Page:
There is a placement exam, and if you have no special background or issues, it is about a three- to four-hour process to sign up and go through it. However, if you were an AP student in high school or have other reasons why the school may not see you as the average person coming in, you may make a few trips to get together and bring in the right information and forms. The tests themselves are math and English questions that determine where you can start and if you have to take remedial classes before going into standard college coursework.
Transferring Credits In & Out
If you are transferring in credits from Valley College, which is in the same district, it is reasonably easy because there is some intentional compatibility between the schools. Other transfers in will go through an evaluation process that will depend on the specific classes and school from which they are coming. Transfers out to several four-year state colleges are covered under articulation agreements, which makes it easy. Certain local, private schools are also familiar with Crafton and have well-laid-out lists of what they will take for what. Any other school will require a review procedure from a destination school, and it is sometimes not a good result.
Work & Life Experience Credits
There are two types of work experience credits at Crafton Hills. One is a generic work or volunteer experience that is evaluated and supervised as a method of getting up to six units of nontransferable college credit. The other is credit by examination, where you can take a test if you feel you have a mastery of a certain subject.
Typical Session Length
Standard fall and spring semester classes are 18 weeks. Late-start classes for these semesters are 12 weeks. The summer semester is six to eight weeks, depending on the class. Note: the summer classes are the same content, so just one class can be a heavy load.
Class Style & Structure
Classes are usually a form of lecture and/or lab. Many teachers encourage class participation during the lecture, which means discussing the topic at hand. Lab time is hands-on work in the topic. Tests usually take up one full session.
Course Registration Process
Class registration is done through the Internet. If you do not have a computer, you may use one at the school to do this. There is also assistance for people with special needs and counselors to help plan the classes needed. Once you know what classes you want, you wait for your priority date, which is based on the type of student you are and how many units you have had in the past, and then you use the computer to register. After registering, you have 24 hours to pay for the classes or you will be dropped, which is a mistake many have made.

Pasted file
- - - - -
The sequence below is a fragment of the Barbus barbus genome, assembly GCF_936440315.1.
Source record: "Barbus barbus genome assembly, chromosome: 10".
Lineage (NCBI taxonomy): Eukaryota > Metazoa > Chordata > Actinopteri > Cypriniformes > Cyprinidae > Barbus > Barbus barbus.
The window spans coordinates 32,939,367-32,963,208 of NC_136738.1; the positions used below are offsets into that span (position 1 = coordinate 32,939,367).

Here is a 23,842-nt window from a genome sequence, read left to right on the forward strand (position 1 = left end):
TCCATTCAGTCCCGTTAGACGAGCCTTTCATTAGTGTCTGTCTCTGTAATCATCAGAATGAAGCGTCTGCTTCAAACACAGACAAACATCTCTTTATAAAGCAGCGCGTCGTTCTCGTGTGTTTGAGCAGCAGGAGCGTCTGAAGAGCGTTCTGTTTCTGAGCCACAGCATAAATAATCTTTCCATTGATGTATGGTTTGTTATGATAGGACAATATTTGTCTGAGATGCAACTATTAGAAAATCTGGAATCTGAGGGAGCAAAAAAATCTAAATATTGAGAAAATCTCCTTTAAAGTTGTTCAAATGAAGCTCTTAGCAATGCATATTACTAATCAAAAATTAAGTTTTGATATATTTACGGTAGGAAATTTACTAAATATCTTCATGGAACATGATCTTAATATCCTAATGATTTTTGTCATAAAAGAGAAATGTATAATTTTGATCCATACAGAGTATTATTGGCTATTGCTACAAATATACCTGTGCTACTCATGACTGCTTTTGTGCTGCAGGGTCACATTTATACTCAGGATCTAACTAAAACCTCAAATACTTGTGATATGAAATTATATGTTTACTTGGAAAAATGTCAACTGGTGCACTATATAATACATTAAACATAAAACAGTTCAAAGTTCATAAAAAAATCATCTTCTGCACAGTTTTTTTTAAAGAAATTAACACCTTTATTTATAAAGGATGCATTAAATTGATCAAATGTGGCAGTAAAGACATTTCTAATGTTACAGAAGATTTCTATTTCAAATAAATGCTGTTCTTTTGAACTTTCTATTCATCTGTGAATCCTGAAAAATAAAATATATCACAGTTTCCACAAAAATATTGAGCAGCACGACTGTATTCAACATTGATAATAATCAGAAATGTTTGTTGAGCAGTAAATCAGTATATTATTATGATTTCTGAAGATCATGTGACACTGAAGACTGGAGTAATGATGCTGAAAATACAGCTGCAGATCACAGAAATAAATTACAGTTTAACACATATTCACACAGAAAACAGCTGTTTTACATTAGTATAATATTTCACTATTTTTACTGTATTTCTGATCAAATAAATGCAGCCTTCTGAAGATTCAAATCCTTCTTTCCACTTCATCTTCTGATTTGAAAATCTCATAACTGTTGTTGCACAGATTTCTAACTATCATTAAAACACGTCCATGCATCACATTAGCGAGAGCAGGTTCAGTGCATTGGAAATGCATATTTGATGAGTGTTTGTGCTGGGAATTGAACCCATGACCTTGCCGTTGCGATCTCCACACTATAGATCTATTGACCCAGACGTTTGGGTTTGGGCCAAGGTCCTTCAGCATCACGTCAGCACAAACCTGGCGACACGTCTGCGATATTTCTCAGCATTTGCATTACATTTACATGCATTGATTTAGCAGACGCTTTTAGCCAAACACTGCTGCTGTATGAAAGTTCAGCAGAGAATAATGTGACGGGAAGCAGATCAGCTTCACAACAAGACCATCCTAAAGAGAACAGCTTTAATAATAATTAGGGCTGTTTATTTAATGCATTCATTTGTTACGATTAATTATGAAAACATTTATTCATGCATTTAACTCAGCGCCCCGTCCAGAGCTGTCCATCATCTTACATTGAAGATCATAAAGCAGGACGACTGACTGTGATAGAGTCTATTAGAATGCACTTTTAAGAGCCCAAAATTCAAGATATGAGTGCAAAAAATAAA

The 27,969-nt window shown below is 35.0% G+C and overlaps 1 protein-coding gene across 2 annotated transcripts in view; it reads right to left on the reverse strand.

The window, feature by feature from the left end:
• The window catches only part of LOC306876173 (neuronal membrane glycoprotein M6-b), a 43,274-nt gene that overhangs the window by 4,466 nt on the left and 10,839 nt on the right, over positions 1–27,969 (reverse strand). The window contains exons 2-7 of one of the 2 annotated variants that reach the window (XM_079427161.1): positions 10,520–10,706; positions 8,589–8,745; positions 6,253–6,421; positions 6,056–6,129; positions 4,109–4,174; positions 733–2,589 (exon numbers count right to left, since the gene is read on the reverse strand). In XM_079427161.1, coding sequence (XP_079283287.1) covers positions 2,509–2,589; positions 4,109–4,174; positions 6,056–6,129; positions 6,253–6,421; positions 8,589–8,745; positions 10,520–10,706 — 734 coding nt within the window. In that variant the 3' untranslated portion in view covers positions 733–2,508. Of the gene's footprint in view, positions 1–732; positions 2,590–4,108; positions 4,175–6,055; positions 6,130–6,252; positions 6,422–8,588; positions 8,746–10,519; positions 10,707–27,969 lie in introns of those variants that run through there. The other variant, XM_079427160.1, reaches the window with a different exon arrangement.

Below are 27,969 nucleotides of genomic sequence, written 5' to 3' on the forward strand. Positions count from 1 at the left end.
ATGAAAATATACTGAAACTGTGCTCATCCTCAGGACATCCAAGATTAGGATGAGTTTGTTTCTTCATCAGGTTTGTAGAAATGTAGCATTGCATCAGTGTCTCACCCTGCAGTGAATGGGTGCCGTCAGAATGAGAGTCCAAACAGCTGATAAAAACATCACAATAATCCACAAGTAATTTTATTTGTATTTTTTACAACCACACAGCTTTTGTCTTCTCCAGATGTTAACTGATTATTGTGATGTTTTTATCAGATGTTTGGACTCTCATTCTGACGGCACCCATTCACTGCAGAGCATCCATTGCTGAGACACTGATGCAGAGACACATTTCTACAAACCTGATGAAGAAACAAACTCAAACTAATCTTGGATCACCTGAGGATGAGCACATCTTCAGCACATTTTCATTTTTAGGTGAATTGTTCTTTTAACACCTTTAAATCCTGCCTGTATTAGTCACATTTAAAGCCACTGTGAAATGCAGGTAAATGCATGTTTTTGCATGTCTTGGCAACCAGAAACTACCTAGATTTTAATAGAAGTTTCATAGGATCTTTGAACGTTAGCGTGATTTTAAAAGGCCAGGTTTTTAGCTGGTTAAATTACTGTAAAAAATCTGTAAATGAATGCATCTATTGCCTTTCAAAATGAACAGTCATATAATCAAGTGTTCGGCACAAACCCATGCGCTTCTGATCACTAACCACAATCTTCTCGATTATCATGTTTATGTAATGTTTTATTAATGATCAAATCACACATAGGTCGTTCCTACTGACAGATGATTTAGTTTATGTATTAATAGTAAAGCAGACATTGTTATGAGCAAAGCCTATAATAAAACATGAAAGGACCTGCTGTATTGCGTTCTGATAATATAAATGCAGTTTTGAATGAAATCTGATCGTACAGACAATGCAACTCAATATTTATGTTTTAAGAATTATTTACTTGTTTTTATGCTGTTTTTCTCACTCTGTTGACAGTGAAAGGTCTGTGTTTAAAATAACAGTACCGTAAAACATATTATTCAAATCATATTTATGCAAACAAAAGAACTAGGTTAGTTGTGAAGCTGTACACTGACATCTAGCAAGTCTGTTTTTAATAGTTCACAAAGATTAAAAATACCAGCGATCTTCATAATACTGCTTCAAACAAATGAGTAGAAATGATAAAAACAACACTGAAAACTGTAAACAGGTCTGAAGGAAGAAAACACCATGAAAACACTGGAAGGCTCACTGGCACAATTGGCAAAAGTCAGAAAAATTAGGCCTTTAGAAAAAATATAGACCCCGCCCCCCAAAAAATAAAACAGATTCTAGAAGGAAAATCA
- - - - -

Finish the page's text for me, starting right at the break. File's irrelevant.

Did You Know?
  • Classes for degrees and transfers do not always line up. Make sure to do some careful planning to get the classes you need for your particular goals. If you have a specific degree in mind, the professors in that field may be able to get you better contacts to assure a transfer than the regular counselors can! This can help you in crafting a class schedule that is assured to transfer and meet the needs to let you keep going!
  • With articulation agreements and transfer grantees, all credits at Crafton can transfer to a reserved spot at a four-year state school and cover all general education requirements!
  • Student can dual enroll at Crafton and a local university, getting their general education credits for less money at Crafton and the required degree-specific classes from the University.

Student Polls

Describe the ease of the following    Based on 85 responses

Very hard
Very easy
  • Attending classes
  • Completing and submitting assignments
  • Enrollment process
  • Receiving financial aid
  • Scheduling classes
  • Transferring credits

How were your transfer credits awarded?    Based on 68 responses

  • 24% They replaced both electives and degree requirements.
  • 12% They only replaced core classes/degree requirements.
  • 1% They only replaced electives.
  • 10% None of my credits transferred.
  • 53% I'm a first-time student, so I had no credits to transfer.

Can you reasonably schedule classes around your work and family commitments?    Based on 68 responses

  • 37% Yes, there is a wide range of evening and weekend classes available.
  • 50% Some days I can, other days I can't.
  • 13% No, I've had to completely reshuffle my personal schedule to get to classes.

Did your school follow through with granting you the credit they estimated before you started?    Based on 67 responses

  • 33% Yes
  • 10% No
  • 57% Non-applicable